(CBR) It’s been about 10 years since the first ongoing series of popular "Batman: The Animated Series" export Harley Quinn published its 38th and final issue, so she was due — if not overdue — for another shot, particularly given that DC Comics’ current strategy means publishing a certain number of books each month, and the market seems to be rejecting a lot of those. Looked at in that light, then, this week’s "Harley Quinn" #1 was something of an inevitability.

The character certainly hasn’t been idle all that time, of course: She was a frequent presence in the Bat-books, shared the 2009-2011 "Gotham City Sirens" with Catwoman and Poison Ivy, briefly joined the Gail Siomone-written "Secret Six" and, with the New 52 reboot, she received a new origin story and costume in the pages of "Suicide Squad". And, of course, she appeared at least briefly in various Batman cartoons during that time, as well as in the extremely popular "Batman: Arkham" video games and the more recent "Injustice: Gods Among Us".

Certainly the character is popular, and while different fans probably like her for different reasons, the important factors seem to be that 1.) she’s a lady, 2.) she’s a sexy lady, and 3.) she offers the same sense of anarchy and dark humor as her sometimes-boyfriend The Joker, but without the depravity. More often than not — particularly in the comics and cartoons — she’s as much antihero as villain, a safer alternative to The Joker, whose evil serial killer portrayal is no so deeply embedded into the character that it can be difficult for creators to walk him back toward any more lighthearted portrayals.

But here we find a problem with the New 52 Harley Quinn, who doesn’t look or act much like the original. She doesn’t have the all-ages parameters that the cartoons — and their comics adaptations —  enforced on her, nor is she the relative innocent she was in her previous series, where she was portrayed as Catwoman often is, a bad guy who’s not that bad. Her New 52 costume and portrayal seem more heavily informed by her scantily clad video game counterparts, and most of her New 52 appearances have been pretty adult in nature, even if they were portrayed in a somewhat-juvenile fashion: There was the weird sex scene with Deadshot in an early issue of "Suicide Squad", the scene where she lay the Joker’s flayed-off face over a bound Deadshot a few issues. Later, during  the book’s “Death of the Family” crossover, there’s an instance in which The Joker paralyzes her and simulates fellatio with a straight razor, and then a horribly violent fight ensues in which they bite chunks out of each other.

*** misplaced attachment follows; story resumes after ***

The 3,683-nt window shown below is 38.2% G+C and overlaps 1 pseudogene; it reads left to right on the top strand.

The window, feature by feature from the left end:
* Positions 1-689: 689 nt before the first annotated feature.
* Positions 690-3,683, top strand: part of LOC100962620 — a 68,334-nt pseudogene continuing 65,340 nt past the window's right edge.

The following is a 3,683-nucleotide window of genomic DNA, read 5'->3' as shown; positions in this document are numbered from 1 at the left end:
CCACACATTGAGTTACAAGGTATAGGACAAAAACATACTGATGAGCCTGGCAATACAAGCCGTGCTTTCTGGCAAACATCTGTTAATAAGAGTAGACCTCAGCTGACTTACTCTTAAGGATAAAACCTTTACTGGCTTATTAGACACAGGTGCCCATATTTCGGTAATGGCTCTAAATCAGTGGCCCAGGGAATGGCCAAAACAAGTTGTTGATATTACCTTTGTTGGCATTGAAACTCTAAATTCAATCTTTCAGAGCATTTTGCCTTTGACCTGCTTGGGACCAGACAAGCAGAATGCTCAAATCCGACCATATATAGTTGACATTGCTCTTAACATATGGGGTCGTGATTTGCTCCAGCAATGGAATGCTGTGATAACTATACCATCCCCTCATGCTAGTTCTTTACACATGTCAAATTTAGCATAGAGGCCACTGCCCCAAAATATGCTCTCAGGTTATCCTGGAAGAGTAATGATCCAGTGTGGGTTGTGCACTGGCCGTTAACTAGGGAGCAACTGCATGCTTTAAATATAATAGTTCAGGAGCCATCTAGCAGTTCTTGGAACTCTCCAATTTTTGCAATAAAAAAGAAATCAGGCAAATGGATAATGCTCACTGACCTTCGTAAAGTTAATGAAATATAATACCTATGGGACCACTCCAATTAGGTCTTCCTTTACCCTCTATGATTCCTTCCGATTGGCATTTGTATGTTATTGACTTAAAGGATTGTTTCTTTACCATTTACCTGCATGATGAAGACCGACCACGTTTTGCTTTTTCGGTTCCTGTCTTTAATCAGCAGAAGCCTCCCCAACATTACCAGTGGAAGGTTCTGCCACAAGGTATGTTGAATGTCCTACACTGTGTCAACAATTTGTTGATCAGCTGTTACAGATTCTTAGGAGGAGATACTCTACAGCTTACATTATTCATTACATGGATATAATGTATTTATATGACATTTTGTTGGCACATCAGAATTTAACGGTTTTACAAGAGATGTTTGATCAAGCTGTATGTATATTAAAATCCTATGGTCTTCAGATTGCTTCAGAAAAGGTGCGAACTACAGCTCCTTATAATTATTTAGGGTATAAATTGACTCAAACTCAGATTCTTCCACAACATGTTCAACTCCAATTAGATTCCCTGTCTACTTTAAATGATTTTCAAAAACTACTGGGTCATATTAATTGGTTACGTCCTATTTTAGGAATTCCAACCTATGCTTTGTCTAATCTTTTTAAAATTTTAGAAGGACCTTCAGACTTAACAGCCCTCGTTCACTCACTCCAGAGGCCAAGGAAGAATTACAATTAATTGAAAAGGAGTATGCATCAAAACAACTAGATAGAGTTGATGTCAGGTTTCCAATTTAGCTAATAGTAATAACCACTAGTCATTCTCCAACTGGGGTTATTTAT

And then in September’s Harley Quinn  “Villains Month” one-shot, which was technically "Detective Comics" #23.2, she kills somewhere between dozens and hundreds of innocent children in an exploding video game/terrorism plot.

The challenge for the creative team of her new book — co-writers Amanda Conner and Jimmy Palmiotti and artist Chad Hardin — then is to somehow find a happy medium between the former all-ages recovering Joker moll and the sexed-up, maniacal killer from the T+-rated New "52 Suicide Squad" for a rated-T-for-Teen ongoing in which she’s to be a sympathetic protagonist. After an interesting, attention-getting start in "Harley Quinn" #0, in which a fourth wall-breaking Harley discussed who should draw her upcoming series with the disembodied voices of the writers while an all-star jam cast of artists drew a page a piece, their strategy becomes apparent in this, the first official issue of the new series: They plan on making her DC’s Deadpool.

There’s little sign of a story in this first issue, as so much of it is devoted to gags that didn’t strike me as inspired, original or funny, and to setting up the premise of the series.

As was covered in the last few pages of the zero issue, a former patient of Harley’s, from when she was still psychiatrist Dr. Harleen Quinzel, has left her a sizable piece of Coney Island property in his will. As this issue opens, she has all of her possessions packed in a gigantic sack tied to the back of her motorcycle, and is on her way to her new digs, conversing with a taxidermied beaver (which is funny because, while it’s an animal, it’s also a slang term for vagina!) that talks in a special “crazy” font, not unlike the voices in Deadpool’s head, that only she can hear. (Because she’s crazy! Get it?)

On the ride, she crosses paths with a hipster parody — thick-rimmed glasses, waxed mustache and a trucker hat, which I would assume even hipster parodies had stopped wearing at this point — talking on a cell phone, and dragging a dachshund on a leash behind him, apparently oblivious to the fact that it’s not walking (this scene was a little less clear than I would have liked, given how upsetting an issue animal cruelty is; there’s no indication whether he’s actively abusing the dog, or if the dog just doesn’t like having him for an owner or … what, exactly).

Harley administers justice by stealing his dog and then dragging the hipster behind her motorcycle with a bull-whip to an off-panel death. When an assassin targets her, she stops (resulting in the death of an innocent bystander) and savagely beats him with her prop hammer, eventually knocking off his head; it soars away like a gory comet, a tail of blood chasing it.

The mode then is ultra-violent slapstick, a character who operates on cartoon logic in the “real” world, unconcerned that those she interacts with aren’t themselves cartoon characters. Think DC’s Lobo, particularly during his 1990s heyday, or, more recently and relevantly, Marvel’s Deadpool.

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